Offshore wind power presents another challenge. Industry sources have long estimated capacity factors to exceed 50% for offshore wind. At 5.7GW of installed offshore capacity, this would enable the sector to generate 24,966GWh of power over the course of a year, some 7.3% of Taipower’s 2020 totals. Unlike solar, however, offshore wind is often generated at night when the winds across the Taiwan Strait are howling. Industry sources are confident that wind turbines can reach or even exceed 100% of capacity. If all of Taiwan’s 5.7GW of wind power was generating at full capacity, it would generate 5,700MWh, nearly 24% of Taiwan’s current total baseload often at a time of day – night – when baseload is the only power operating. Wind turbines can be slowed, but this would eat into profits on long-term PPAs (Purchasing Power Agreements).

To handle these contingencies and ensure that the maximum amount of power that is generated is utilised, as part of the energy transition Taipower has embarked on a comprehensive multi-billion-NT-dollar revamp of its existing grid.

According to a presentation delivered by Peter Yuinhong Liu, Director of Systems Planning at Taipower, delivered at a Global Offshore Wind Summit in 2019, Taiwan will increase its reserve margin capacity to ensure that there is always sufficient power. It is adding 24.14GW of LNG combined cycle capacity, increasing its pumped storage hydroelectricity to 2.5GW, and is installing 590 megawatts (MW) of energy storage. Along with deploying automated demand response methods to use power more efficiently, Taipower says that it will increase its total operating reserves by 5.87GW by 2025.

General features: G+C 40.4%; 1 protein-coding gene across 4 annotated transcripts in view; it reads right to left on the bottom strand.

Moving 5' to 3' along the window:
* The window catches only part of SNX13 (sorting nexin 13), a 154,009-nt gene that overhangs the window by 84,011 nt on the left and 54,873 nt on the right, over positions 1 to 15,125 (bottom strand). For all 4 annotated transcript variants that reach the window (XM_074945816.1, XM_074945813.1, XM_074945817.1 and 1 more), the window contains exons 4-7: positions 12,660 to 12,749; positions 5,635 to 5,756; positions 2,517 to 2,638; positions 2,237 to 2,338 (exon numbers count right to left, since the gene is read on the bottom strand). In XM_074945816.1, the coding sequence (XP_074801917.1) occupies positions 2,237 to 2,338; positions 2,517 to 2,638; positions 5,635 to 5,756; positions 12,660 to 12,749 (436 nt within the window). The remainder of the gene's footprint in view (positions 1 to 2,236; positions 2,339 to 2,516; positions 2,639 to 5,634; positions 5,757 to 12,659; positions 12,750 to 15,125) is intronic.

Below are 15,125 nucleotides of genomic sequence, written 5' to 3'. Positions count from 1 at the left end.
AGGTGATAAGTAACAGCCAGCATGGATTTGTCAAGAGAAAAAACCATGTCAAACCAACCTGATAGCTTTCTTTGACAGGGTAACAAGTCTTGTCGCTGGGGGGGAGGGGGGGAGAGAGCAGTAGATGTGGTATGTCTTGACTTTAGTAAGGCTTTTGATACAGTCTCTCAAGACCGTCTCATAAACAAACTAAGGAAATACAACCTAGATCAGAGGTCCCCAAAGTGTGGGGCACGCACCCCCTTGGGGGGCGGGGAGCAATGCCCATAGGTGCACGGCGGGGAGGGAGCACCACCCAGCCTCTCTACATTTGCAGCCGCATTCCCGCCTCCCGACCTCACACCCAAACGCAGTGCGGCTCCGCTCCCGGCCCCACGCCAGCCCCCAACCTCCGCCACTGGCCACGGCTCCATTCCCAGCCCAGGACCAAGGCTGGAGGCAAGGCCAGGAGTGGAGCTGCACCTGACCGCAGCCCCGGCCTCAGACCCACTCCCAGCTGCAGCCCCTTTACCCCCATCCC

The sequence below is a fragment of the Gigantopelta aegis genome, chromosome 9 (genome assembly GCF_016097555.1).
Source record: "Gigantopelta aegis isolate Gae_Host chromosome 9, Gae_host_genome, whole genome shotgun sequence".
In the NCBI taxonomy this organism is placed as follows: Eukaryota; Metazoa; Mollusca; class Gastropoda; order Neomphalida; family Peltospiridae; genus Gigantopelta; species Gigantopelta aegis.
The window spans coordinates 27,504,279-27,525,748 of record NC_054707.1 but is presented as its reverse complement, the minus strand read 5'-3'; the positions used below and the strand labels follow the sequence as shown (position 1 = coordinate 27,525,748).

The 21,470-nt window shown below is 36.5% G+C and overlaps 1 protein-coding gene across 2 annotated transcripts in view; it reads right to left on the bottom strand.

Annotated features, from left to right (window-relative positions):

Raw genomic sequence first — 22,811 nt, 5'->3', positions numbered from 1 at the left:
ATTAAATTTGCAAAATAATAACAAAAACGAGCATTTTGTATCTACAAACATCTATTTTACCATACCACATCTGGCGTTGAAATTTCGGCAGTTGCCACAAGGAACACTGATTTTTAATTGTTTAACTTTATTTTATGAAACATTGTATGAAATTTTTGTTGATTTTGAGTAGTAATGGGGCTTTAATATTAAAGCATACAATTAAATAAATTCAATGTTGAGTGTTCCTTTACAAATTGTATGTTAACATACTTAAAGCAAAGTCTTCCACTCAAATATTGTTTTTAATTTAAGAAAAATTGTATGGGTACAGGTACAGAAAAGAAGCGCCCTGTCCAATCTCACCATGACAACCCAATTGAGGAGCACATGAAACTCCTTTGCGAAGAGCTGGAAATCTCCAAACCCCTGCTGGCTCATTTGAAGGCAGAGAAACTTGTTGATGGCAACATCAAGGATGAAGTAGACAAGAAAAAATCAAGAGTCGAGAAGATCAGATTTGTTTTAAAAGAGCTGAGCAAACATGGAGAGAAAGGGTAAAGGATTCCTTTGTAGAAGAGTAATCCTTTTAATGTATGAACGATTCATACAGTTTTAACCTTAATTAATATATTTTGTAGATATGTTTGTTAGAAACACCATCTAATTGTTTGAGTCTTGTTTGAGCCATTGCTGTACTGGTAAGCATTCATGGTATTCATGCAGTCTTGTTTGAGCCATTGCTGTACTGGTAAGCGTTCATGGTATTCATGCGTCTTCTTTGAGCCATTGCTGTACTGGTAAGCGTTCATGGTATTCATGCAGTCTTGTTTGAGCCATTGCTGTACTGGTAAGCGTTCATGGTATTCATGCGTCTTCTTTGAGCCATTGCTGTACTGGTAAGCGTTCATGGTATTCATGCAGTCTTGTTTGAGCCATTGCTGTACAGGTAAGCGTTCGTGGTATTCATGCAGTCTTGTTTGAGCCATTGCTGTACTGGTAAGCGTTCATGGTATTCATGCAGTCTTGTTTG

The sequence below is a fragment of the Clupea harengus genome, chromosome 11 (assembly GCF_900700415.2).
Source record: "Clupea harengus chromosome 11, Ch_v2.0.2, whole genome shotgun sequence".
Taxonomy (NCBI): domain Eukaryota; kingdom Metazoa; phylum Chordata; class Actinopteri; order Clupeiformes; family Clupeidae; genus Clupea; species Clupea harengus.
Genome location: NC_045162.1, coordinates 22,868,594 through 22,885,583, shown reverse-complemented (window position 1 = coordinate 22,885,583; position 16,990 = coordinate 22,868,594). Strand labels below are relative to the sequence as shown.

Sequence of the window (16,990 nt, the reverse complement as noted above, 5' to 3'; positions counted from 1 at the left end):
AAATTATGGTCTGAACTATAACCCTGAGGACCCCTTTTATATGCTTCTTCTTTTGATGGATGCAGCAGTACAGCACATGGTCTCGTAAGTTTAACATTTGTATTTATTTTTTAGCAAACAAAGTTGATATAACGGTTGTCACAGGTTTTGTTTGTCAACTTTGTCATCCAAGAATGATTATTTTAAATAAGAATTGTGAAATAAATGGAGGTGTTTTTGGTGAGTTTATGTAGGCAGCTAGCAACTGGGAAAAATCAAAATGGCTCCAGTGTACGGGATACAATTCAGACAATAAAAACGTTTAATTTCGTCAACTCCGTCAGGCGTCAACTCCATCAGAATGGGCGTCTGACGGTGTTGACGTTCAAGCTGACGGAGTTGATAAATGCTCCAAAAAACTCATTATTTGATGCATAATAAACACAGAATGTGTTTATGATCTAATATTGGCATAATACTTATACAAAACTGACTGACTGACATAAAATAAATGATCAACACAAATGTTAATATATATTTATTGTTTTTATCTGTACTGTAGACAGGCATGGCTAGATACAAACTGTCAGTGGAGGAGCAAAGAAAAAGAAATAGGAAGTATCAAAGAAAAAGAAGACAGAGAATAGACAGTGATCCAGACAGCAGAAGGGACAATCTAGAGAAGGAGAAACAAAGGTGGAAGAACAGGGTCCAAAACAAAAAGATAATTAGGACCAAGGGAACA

Taipower is also greatly expanding grid connection capacity to allow increasing amounts of diversified renewable access to the grid. The Changhua area alone will see its grid connection capacity increased by 6.5GW. A series of substations linked to power cables connected to the offshore wind farms will be added, including 1GW at ChangoneA, in 2021, followed by 1.5GW,ChangoneB, in 2024, a further 2GW in Changgong in 2025, and then 2GW at Youngxing, also in 2025. A further 0.64GW will be added in Taoyuan by 2025.

While most of Taiwan’s solar and wind power is being generated in central and southern Taiwan, the demand centre continues to be northern Taiwan, accounting for 39% of demand. Northern Taiwan accounts for only 34% of supply, and much of that in nuclear and coal that will be phased out, leading to even greater regional imbalances.

To carry that power from its source to northern Taiwan, Taipower is upgrading its 345kV Extra High Voltage (EHV) lines and adding new 161kV New Lines. Taipower is also installing “smart grid” tools and processes that generate volumes of data that can be crunched in Big Data software to enable Taipower to more accurately predict both supply and demand.

Projects are already well-underway, and while the offshore wind sector struggles to find qualified local suppliers, Taiwan’s many electronics and Engineering, Procurement & Construction (EPC) firms are already on the job.

Local EPC firm Pacific Constructors Ltd. (PECL) is involved in handling many of the engineering, design, and EPC services for offshore wind farm lines that will lead into the Changone 1 substation project. Electronics firm TECO and Taiwan’s largest EPC firm CTCI are also involved in building up the grid to ensure offshore wind connection capacity.

Tim Ferry is an American journalist covering Taiwan’s energy transition